The new leaders then appointed and empowered Louis J. Freeh, a man of impeccable credentials, a former judge and the former head of the Federal Bureau of Investigation, to make a thorough investigation and to report his findings publicly to the board.  The cover-up had ended.  Neither the members of the board nor the officials of the university made any attempts to hinder the investigation, to conceal data or to control his access to it.  They were finally no longer willing to protect the institution or even the reputations of key officials.  It took Mr. Freeh seven months to complete his work, but when he released his report, there were no longer myths, excuses or rationalizations behind which the guilty could hide.  No one was spared, from the board of trustees who formulated and participated in building the culture of Penn State, to the top university officials and the top athletic officials who knew about these crimes and took no action, to the university’s maintenance staff who also knew what was going on, but who were silenced by the power of intimidation. Now the fallout from the report was strewn like debris all over Central Pennsylvania. No, the facts are not yet all in.  They never will be. In time more kids will inevitably come forth to tell their painful stories.  There will be continuing lawsuits for years that will have severe repercussions on the university and on the state of Pennsylvania. There will undoubtedly be criminal indictments.  Mr. Sandusky, already convicted, will not be the only official of that university to face incarceration.  There may well be penalties imposed on the university’s athletic program.  It could even be shut down for a period of time.  If not shut down, the program will surely be penalized, perhaps crippled, with punitive restrictions on scholarships and recruiting.  Lots of people will be hurt.  Innocent football players will have their college careers aborted and their future hopes of playing professional football compromised.  Merchants who make their living in State College will have their incomes dramatically lowered.  Potential students will have to decide whether this will be the campus to which they want to matriculate.  Alumni giving to the university will drop precipitously.  Many will pay the price for the behavior of the few.  That is the way it always is in an interdependent world.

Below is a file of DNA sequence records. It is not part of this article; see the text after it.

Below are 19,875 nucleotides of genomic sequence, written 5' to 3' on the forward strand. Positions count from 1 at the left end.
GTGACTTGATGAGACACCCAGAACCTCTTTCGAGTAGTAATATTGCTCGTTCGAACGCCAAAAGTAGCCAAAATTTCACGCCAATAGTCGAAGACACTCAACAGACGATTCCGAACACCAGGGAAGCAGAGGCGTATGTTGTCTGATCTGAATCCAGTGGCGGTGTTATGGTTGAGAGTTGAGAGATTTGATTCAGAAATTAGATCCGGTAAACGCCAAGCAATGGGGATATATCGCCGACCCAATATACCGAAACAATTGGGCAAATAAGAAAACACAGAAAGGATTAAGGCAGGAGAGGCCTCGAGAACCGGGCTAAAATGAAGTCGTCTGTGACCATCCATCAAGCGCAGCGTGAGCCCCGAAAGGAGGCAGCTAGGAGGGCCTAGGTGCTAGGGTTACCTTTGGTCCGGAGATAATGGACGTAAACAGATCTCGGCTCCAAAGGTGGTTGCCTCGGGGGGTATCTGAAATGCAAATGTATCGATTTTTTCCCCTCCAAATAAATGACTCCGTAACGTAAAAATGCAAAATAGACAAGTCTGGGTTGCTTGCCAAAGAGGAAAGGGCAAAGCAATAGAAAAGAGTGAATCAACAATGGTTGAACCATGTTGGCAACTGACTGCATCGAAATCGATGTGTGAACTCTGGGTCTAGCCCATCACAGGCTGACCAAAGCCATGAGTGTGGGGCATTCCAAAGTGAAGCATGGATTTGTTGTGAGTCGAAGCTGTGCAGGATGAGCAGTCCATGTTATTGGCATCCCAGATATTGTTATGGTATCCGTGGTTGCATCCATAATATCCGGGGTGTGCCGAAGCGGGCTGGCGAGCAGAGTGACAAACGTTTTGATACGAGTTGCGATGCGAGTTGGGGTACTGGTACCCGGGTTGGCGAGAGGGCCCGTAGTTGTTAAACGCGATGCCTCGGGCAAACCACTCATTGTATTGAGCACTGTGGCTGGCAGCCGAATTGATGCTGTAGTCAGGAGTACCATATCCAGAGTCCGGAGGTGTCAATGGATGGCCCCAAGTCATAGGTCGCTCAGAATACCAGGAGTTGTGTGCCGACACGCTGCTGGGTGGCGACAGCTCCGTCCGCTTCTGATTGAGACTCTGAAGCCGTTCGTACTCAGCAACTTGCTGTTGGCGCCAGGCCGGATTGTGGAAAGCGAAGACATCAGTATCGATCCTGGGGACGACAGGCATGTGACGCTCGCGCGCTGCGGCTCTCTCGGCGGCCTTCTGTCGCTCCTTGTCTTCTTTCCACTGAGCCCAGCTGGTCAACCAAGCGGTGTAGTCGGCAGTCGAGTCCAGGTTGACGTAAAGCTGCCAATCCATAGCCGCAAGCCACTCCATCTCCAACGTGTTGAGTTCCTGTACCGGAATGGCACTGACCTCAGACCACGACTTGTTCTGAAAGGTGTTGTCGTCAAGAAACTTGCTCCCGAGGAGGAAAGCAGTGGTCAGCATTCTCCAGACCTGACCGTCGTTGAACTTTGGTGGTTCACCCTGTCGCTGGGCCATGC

To the credit of the university officials, we need to note that, even if it was belated, when they were faced with undoubted and incontrovertible evidence of wrong-doing, they acted.  The Freeh report spared no one.  It let the chips fall where the evidence led.  It forced Penn State University to be honest, to admit its duplicity.  It shattered carefully crafted reputations.  It risked enormous liability exposure, but it was honest, painfully honest.  This report broadcast Penn State’s willingness to pay the price it takes to restore integrity, a process that will not be accomplished in a month, perhaps not even in a decade or in a generation, but it did what had to be done to make it possible for integrity to be recovered in time.  No other solution would address the cancer at the heart of this institution.  Tarnished reputations are never restored by allowing suspicion to remain uninvestigated and the lack of transparency to continue.  Healing begins only when honesty replaces duplicity, rationalization and lies.

I cannot help but compare the Penn State tragedy with the tragedy that has engulfed the Roman Catholic Church in the last twenty plus years over the abuse of children by priests and the overt cover-up by the bishops and the cardinals. There are obvious similarities: the desire to protect the institution from scandal was present in both cases.  The widespread presence of guilt caused an almost identical first response of the leaders.  Both institutions circled their wagons to defend the accused.  Both institutions practiced denial.  The leaders of the church first denied any wrong doing; then they denied that they knew; then they denied that they had acted to protect the reputation of the church, not the lives of its victims; then they denied that these behaviors were widespread; then they denied the fact that these behaviors could only be widespread if a culture of support was in place, a culture that cannot be created in a short period of time; then they denied that they had in the past and still do transfer abusing priests to other jurisdictions, even sending Bernard Law to the Vatican to avoid the specter of this obviously guilty man having to testify under oath before a grand jury.  Cardinal Law is a major symbol of an institution’s unwillingness to be honest and as long as he remains a high Vatican official the cover-up is obviously continuing.  The fallout of this pattern of denial did not stop at the edges of the Catholic Church, it tarnished the Christ they claimed to serve, it violated the integrity of all Christians and it embarrassed the cause of honesty.  They have not yet been honest. If guilt and hiding go all the way to the front door of the Vatican, then that reality needs to be revealed by that Church.  The presence of abuse in this church in almost every nation of the world screams out the fact that this is a systemic sickness that tries to hide crimes under piety.  This is not the action of a few bad priests, but a signature reality of the whole Catholic Church.  This scandalous behavior of abuse and the even more scandalous behavior of hierarchical cover up, denial and continuing attempts to stop the investigation in an effort to protect the church’s reputation, I believe, sounds the death knell for this Church and perhaps for Christianity as well.  The coin of the Church’s realm is trust and once trust is lost the decline will be swift and total.  Can we imagine anyone listening to the moral pronouncements of this church on any topic when no one believes their honesty is intact on this issue? Rampant dishonesty always trumps a pious witness.